Cattle ‘toilet trained’ by researchers in bid to cut emissions
A team of researchers from New Zealand and Germany say they have successfully “toilet trained” cattle, which they argue will help cut emissions of nitrous oxide from the animals’ urine.
In an article by Prof. Douglas Elliffe and honourary academic Lindsay Matthews – both of the University of Auckland in New Zealand – published in The Conversation (a platform for publishing academic paper), it’s argued that if some urine could be captured and treated, the environmental impacts could be reduced.
The team from University of Auckland worked on the experiment with personnel from the Federal Research Institute for Animal Health and the Research Institute for Farm Animal Biology, both in Germany.
The project used behavioural psychology to train young cattle to urinate in a particular place.
In other words, the cattle were trained to urinate in that place by being rewarded with feed.
The animals were confined to a latrine pen and rewarded when they urinated, establishing the pen as an ideal place to relieve themselves.
The calves were then placed in an alley outside the pen, and were rewarded for entering the pen when nature called. If they urinated in the alley, this was discouraged with with a spray of water.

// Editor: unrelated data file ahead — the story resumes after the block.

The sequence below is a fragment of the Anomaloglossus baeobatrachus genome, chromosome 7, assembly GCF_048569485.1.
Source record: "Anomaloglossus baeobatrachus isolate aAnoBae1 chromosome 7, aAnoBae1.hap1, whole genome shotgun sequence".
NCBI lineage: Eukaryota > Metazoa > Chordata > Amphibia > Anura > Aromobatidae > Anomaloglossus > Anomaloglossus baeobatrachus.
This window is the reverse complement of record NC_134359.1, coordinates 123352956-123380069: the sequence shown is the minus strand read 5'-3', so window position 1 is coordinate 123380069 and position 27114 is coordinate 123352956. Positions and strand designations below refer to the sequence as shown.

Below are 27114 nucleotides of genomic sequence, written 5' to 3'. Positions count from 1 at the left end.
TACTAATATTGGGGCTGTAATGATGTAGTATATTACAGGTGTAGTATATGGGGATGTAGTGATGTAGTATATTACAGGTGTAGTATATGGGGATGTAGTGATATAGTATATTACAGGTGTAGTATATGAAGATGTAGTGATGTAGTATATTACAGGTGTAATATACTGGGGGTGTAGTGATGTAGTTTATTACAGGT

Of the eight animals involved, researchers say that seven of them learned to urinate in the appropriate place within 20 to 25 urinations – comparable to the time it takes human children to do the same.
According to the team behind the project, this experiment shows two things:
- Cattle can learn to “attend to their own urination reflex” because they moved to the latrine pen when ready to use it;
- Cattle can learn to withhold urination until they are in the “right place”, if they are rewarded for doing so.
“Our research is a proof of concept. Cattle can be toilet trained, and without much difficulty. But scaling up the method for practical application in agriculture involves two further challenges,” researchers say.
If the idea of toilet training cattle is going to take on, a way to detect urination in the latrine pen and an automatic system for delivering the “reward” would both be needed.
However, the team says this would only be a technical problem, with a sensor to detect the urine seen as the best way of solving this.
The second issue is the location of these latrine pens, as well as the number of them needed. This could be a particular challenge in places like New Zealand – and Ireland – where cattle spend most of the year on grass rather than in sheds.
“Part of our future research will require understanding how far cattle are willing to walk to use a pen,” the researchers said.
They added: “The more urine we capture, the less we’ll need to reduce cattle numbers to meet emission targets – and the less we’ll have to compromise on the availability of milk, butter, cheese and meat from cattle.”